Facilitating Learning with Student-Submitted iPad Work

January 15, 2014 Hans Mundahl

Editor’s note: we want to thank the author, Hans Mundahl, from New Hampton School, for sharing this post and his input into our onCampus Attach app.

The iPad is a powerful tool for teaching and learning. But what we’ve found in our three years of running a very successful iPad program is that powerful tools aren’t enough to transform teaching and learning. First off, new technology which is adopted for sales or marketing reasons won’t stand the test of time: trying to keep up with neighbor schools is a losing game. On the contrary, you should adopt new tools because they deeply resonate with your mission, vision, and core values. Be willing to not adopt something new if it doesn’t fit.

A mission congruent program needs faculty to give it life. Faculty will engage with a new technology when they see it solving their problems, making their classrooms more efficient, or when they can get behind the ideas supporting the program. But a device is only as good as the infrastructure that supports it.

The iPad is a powerful tool when it is connected to the internet, when students can get a replacement when one breaks, and when students can easily pass in work to teachers. A robust supporting infrastructure is essential to the success of any device program.

Passing in work electronically is traditionally a difficult step. Sharing flash drives, emailing files, or using third-party cloud based solutions are cumbersome at best, even with a strong laptop program. The iPad makes these tasks more difficult: it’s so easy to create compelling content but so difficult to get files off the device. This is a hidden cost of doing business with the iPad that many teachers and schools don’t consider until they have teacher’s email inboxes filling up with student work.

When I approached WhippleHill about the homework pass-in problem on the iPad, it was difficult to articulate at first what we were looking for. I knew WhippleHill had solved most of the problems we faced: we had already associated teachers with students in onCampus, WhippleHill’s Learning Management System,  and could create assignments and turn on the assignment drop box. We needed a way to open a door to the assignment drop box from the iPad.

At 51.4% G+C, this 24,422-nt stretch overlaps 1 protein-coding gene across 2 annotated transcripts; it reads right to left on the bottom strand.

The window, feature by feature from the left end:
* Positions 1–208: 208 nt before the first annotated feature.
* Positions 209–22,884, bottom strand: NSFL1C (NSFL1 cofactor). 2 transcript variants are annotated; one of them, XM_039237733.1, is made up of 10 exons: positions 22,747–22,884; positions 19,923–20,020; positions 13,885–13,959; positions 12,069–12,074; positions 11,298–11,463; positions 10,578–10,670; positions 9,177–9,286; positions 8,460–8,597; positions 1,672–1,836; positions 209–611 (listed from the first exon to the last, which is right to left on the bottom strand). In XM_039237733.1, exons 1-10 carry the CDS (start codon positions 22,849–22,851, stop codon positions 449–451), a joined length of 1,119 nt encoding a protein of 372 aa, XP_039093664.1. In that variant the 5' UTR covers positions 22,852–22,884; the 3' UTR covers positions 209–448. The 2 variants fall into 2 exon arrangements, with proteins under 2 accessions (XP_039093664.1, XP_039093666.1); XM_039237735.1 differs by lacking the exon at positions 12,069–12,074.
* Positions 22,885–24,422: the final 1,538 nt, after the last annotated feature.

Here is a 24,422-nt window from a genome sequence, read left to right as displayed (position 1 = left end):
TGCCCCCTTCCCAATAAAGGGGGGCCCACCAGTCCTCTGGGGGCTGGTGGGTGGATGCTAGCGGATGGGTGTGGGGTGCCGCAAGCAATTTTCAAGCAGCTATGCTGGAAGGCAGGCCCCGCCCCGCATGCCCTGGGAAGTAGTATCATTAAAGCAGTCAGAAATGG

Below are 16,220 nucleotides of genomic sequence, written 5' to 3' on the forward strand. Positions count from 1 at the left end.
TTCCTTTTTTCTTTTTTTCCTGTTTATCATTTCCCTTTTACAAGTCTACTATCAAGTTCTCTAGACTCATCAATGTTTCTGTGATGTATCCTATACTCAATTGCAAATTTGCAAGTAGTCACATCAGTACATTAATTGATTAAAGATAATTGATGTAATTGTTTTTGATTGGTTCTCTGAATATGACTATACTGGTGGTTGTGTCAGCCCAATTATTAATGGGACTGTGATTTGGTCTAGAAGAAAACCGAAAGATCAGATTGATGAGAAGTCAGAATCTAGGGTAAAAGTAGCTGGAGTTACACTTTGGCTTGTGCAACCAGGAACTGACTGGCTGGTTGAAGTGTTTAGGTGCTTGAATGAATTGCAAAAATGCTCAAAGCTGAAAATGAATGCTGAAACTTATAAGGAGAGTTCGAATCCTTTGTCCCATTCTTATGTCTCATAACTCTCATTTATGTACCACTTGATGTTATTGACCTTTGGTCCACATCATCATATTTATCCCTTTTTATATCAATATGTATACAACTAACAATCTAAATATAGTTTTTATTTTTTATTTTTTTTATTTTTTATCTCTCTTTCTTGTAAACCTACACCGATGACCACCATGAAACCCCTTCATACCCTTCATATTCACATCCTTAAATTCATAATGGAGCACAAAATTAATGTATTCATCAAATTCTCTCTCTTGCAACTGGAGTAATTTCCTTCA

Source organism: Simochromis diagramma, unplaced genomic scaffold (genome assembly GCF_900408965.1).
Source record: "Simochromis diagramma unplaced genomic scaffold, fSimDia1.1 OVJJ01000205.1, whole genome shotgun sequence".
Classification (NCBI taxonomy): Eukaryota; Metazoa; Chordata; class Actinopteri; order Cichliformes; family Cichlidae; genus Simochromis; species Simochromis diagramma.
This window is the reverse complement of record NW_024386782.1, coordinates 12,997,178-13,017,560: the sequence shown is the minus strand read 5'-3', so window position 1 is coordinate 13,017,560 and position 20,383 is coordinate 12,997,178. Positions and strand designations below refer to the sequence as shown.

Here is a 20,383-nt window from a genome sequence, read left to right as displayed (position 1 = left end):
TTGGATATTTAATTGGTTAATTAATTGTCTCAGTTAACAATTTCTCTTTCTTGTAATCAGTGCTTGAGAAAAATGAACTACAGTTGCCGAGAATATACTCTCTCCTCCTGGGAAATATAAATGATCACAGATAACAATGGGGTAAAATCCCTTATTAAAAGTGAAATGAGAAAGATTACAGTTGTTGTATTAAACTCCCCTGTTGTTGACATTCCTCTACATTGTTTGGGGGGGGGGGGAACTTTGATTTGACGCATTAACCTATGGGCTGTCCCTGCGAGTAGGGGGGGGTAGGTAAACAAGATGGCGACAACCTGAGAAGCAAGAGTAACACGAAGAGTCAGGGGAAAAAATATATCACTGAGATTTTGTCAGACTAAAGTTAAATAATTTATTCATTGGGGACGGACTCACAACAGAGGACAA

It’s impressive enough these days to find a vendor who will consistently communicate, delivers on their promises, and is constantly working to make their products better. I feel lucky for these reasons alone to work with WhippleHill. It’s truly remarkable how far above and beyond these expectations WhippleHill goes.

It took a crazy idea, a few phone calls, and a month’s time, and I was in a design meeting with the president of the company, the product manager, and an iOS developer working on a solution to a problem many schools didn’t even know they had yet. The result, the creation of onCampus Attach. Now, teachers can supplement onCampus by acting as a conduit for attaching iPad files to assignments using the iOS OpenIn feature.

Back in English class, students are deeply engaged with their readings of Acquainted with the Night. They are using the iMovie app to record themselves reading the poem and then adding images from the web of cityscapes, empty streets, and moonlit clocks. The teacher was thrilled to see her student’s creativity and demonstrate higher order thinking. Students were excited with sharing their own ideas in a fun and engaging medium.

After just one class block I wasn’t needed any more, and the students and teacher were off and running. From a technology standpoint, the device, the app onCampus Attach, and the way students were going to pass in work all faded away into the background, and that’s just the way it should be.

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